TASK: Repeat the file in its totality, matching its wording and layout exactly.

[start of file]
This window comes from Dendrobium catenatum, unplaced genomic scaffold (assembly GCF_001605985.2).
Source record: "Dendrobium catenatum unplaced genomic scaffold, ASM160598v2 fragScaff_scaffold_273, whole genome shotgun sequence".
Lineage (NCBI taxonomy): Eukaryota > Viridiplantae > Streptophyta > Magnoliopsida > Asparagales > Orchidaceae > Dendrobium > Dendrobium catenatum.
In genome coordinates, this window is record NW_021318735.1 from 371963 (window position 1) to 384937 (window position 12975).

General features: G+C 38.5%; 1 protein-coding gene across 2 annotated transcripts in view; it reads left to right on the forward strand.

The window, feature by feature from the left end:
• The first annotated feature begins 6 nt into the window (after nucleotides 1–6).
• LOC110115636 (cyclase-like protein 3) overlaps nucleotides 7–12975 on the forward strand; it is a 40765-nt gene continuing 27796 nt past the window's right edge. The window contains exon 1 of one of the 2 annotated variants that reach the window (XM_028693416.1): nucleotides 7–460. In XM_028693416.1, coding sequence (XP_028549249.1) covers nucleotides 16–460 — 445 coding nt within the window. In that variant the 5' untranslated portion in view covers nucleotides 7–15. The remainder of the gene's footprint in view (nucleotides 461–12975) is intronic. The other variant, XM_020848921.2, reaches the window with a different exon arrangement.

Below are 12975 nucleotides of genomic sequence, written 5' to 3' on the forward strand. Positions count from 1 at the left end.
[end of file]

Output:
This window comes from Dendrobium catenatum, unplaced genomic scaffold (assembly GCF_001605985.2).
Source record: "Dendrobium catenatum unplaced genomic scaffold, ASM160598v2 fragScaff_scaffold_273, whole genome shotgun sequence".
Lineage (NCBI taxonomy): Eukaryota > Viridiplantae > Streptophyta > Magnoliopsida > Asparagales > Orchidaceae > Dendrobium > Dendrobium catenatum.
In genome coordinates, this window is record NW_021318735.1 from 371963 (window position 1) to 384937 (window position 12975).

General features: G+C 38.5%; 1 protein-coding gene across 2 annotated transcripts in view; it reads left to right on the forward strand.

The window, feature by feature from the left end:
• The first annotated feature begins 6 nt into the window (after nucleotides 1–6).
• LOC110115636 (cyclase-like protein 3) overlaps nucleotides 7–12975 on the forward strand; it is a 40765-nt gene continuing 27796 nt past the window's right edge. The window contains exon 1 of one of the 2 annotated variants that reach the window (XM_028693416.1): nucleotides 7–460. In XM_028693416.1, coding sequence (XP_028549249.1) covers nucleotides 16–460 — 445 coding nt within the window. In that variant the 5' untranslated portion in view covers nucleotides 7–15. The remainder of the gene's footprint in view (nucleotides 461–12975) is intronic. The other variant, XM_020848921.2, reaches the window with a different exon arrangement.

Below are 12975 nucleotides of genomic sequence, written 5' to 3' on the forward strand. Positions count from 1 at the left end.